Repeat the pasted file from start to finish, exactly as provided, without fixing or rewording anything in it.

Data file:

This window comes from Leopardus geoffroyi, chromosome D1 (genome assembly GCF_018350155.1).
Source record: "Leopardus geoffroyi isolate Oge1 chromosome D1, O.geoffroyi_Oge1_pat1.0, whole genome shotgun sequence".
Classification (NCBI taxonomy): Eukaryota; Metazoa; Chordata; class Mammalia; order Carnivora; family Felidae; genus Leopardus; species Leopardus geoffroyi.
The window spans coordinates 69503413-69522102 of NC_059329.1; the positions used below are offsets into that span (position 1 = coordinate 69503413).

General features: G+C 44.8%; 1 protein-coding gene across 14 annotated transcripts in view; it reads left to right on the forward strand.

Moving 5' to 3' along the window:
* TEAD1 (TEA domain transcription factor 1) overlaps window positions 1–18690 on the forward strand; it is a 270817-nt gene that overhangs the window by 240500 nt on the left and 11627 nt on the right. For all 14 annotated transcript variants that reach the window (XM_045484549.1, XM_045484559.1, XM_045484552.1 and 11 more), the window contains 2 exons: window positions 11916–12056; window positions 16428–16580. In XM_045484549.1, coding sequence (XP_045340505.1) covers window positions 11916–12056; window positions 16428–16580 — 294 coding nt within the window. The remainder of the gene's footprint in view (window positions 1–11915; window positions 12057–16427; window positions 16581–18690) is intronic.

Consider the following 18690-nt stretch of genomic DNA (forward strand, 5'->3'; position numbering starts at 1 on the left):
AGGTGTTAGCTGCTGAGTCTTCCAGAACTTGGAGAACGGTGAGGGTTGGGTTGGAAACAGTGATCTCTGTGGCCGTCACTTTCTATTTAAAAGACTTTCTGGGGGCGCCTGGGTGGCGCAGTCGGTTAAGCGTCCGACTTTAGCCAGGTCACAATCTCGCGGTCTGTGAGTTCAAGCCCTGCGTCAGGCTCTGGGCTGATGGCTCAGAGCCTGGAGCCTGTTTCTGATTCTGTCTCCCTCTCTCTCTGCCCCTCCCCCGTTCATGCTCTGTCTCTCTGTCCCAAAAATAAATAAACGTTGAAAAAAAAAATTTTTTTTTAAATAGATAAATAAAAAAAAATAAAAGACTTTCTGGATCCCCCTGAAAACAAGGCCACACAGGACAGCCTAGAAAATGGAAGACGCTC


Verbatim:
This window comes from Leopardus geoffroyi, chromosome D1 (genome assembly GCF_018350155.1).
Source record: "Leopardus geoffroyi isolate Oge1 chromosome D1, O.geoffroyi_Oge1_pat1.0, whole genome shotgun sequence".
Classification (NCBI taxonomy): Eukaryota; Metazoa; Chordata; class Mammalia; order Carnivora; family Felidae; genus Leopardus; species Leopardus geoffroyi.
The window spans coordinates 69503413-69522102 of NC_059329.1; the positions used below are offsets into that span (position 1 = coordinate 69503413).

General features: G+C 44.8%; 1 protein-coding gene across 14 annotated transcripts in view; it reads left to right on the forward strand.

Moving 5' to 3' along the window:
* TEAD1 (TEA domain transcription factor 1) overlaps window positions 1–18690 on the forward strand; it is a 270817-nt gene that overhangs the window by 240500 nt on the left and 11627 nt on the right. For all 14 annotated transcript variants that reach the window (XM_045484549.1, XM_045484559.1, XM_045484552.1 and 11 more), the window contains 2 exons: window positions 11916–12056; window positions 16428–16580. In XM_045484549.1, coding sequence (XP_045340505.1) covers window positions 11916–12056; window positions 16428–16580 — 294 coding nt within the window. The remainder of the gene's footprint in view (window positions 1–11915; window positions 12057–16427; window positions 16581–18690) is intronic.

Consider the following 18690-nt stretch of genomic DNA (forward strand, 5'->3'; position numbering starts at 1 on the left):
AGGTGTTAGCTGCTGAGTCTTCCAGAACTTGGAGAACGGTGAGGGTTGGGTTGGAAACAGTGATCTCTGTGGCCGTCACTTTCTATTTAAAAGACTTTCTGGGGGCGCCTGGGTGGCGCAGTCGGTTAAGCGTCCGACTTTAGCCAGGTCACAATCTCGCGGTCTGTGAGTTCAAGCCCTGCGTCAGGCTCTGGGCTGATGGCTCAGAGCCTGGAGCCTGTTTCTGATTCTGTCTCCCTCTCTCTCTGCCCCTCCCCCGTTCATGCTCTGTCTCTCTGTCCCAAAAATAAATAAACGTTGAAAAAAAAAATTTTTTTTTAAATAGATAAATAAAAAAAAATAAAAGACTTTCTGGATCCCCCTGAAAACAAGGCCACACAGGACAGCCTAGAAAATGGAAGACGCTC